What is LoRaWAN and why is it dominating the IoT?

CIO Review Europe | Wednesday, December 09, 2020

The Internet of Things (IoT) can link billions of devices worldwide. LoRaWAN enables battery-powered sensor nodes with a kilometer-long range in unlicensed bands below 1GHz.

FREMONT, CA: The Internet of Things (IoT) can link billions of devices worldwide. Smart buildings, smart cities, tracking, monitoring, and utilities all benefit from IoT sensor connectivity. It can even predict maintenance reSmart sensors can be connected to gateways over long distances requirements using data.

Statista predicts the presence of 75 billion IoT devices by 2025. But many of them are in rural or remote places without regular access. Low power wide area networking is essential for connecting these devices. Long-distance smart sensor nodes to gateway connections are possible. For worldwide analysis, this gateway may transmit data back to the internet and corporate systems.

With chirp spread spectrum (CSS) modulation, it has low power and an extended range. LoRa provides low-power data transmission up to 50 Kbit/s to conserve battery life. In addition to extending battery life, this protocol allows for the large-scale deployment of smart sensor networks. Smart sensors can be powered by solar panels or even RF radio waves.

LoRaWAN is the top layer of the network. Gateways connect end devices to a central network server. LoRa physical layer enables long-range wireless communication between end-devices and gateways. For tasks such as firmware upgrades, all modes support bi-directional communication and multicast addressing groups.

LoRa enables battery-powered sensor nodes with a kilometer-long range in unlicensed bands below 1GHz, which is great for smart cities. Wireless smart sensors for air quality, traffic density, and transportation can follow a city's activities. As a result of the protocol's durability and low power consumption, local governments should run a low-cost sensor network powered by local power grids, batteries, or solar. Sensors in smart retail monitor employees, keep people safe from COVID-19 and track items from manufacturing to customer. Tracking can reach as far as the smart city network allows it.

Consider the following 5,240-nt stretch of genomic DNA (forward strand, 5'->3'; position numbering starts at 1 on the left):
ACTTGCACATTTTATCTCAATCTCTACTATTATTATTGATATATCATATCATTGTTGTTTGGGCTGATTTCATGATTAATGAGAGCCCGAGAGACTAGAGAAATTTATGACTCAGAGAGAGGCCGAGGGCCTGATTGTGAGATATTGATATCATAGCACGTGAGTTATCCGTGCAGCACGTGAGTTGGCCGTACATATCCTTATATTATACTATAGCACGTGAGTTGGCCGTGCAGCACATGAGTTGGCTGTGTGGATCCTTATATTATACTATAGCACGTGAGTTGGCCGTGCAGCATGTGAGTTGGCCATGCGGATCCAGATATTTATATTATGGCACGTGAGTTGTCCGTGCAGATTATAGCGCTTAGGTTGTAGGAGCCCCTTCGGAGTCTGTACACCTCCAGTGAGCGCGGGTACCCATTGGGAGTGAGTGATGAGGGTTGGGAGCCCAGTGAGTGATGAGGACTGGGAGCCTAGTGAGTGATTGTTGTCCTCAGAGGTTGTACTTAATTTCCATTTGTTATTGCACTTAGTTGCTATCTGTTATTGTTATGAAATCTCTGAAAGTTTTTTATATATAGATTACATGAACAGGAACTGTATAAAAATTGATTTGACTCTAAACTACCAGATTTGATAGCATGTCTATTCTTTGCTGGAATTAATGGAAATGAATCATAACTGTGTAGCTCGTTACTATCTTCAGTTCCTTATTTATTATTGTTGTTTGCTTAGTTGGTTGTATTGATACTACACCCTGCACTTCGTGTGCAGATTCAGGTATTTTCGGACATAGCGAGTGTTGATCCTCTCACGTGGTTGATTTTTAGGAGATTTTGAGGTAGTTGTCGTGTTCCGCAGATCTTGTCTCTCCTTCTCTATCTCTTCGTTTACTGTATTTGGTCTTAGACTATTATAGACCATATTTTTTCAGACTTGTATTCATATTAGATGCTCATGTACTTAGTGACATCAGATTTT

It should be used to analyze equipment performance on oil rigs, pipelines, or electricity pylons under harsh environments. Monitoring sensor data and detecting patterns that may indicate a machine's impending failure are both useful. This prevents random equipment failures from being repaired or replaced.

There are 156 LoRa Alliance members in 171 countries that supply LoRa chips, transceiver and sensor boards, and gateways. Thanks to its open ecosystem of network operators and technology vendors, thousands of sensor nodes may be deployed kilometers apart.

Changes ahead

A new protocol improves on LoRa's long-range success. LR-FHSS enables LoRa networks to link directly to satellites. It decreases noise so that low-Earth-orbit satellites can pick up sub-GHz broadcasts (LEO).

These satellites are connected via sensor nodes, which do not need additional network infrastructure. Several gateways or network servers can coexist with both terrestrial and satellite modulation schemes. Satellites carrying LoRa payloads natively handle LPWAN signals using the same modulation methods, providing data in near real-time globally. Satellite operators may use terrestrial gateway technology or build their own SDR. The native solution saves time and energy by eliminating the requirement to collect and translate data into IP packets, proving to be vital for business data volume handling. Smart metering, for example, demands satellite links. The LR-FHSS modulation allows for better indoor penetration for smart meters. Direct connectivity to a satellite network removes the need for gateways

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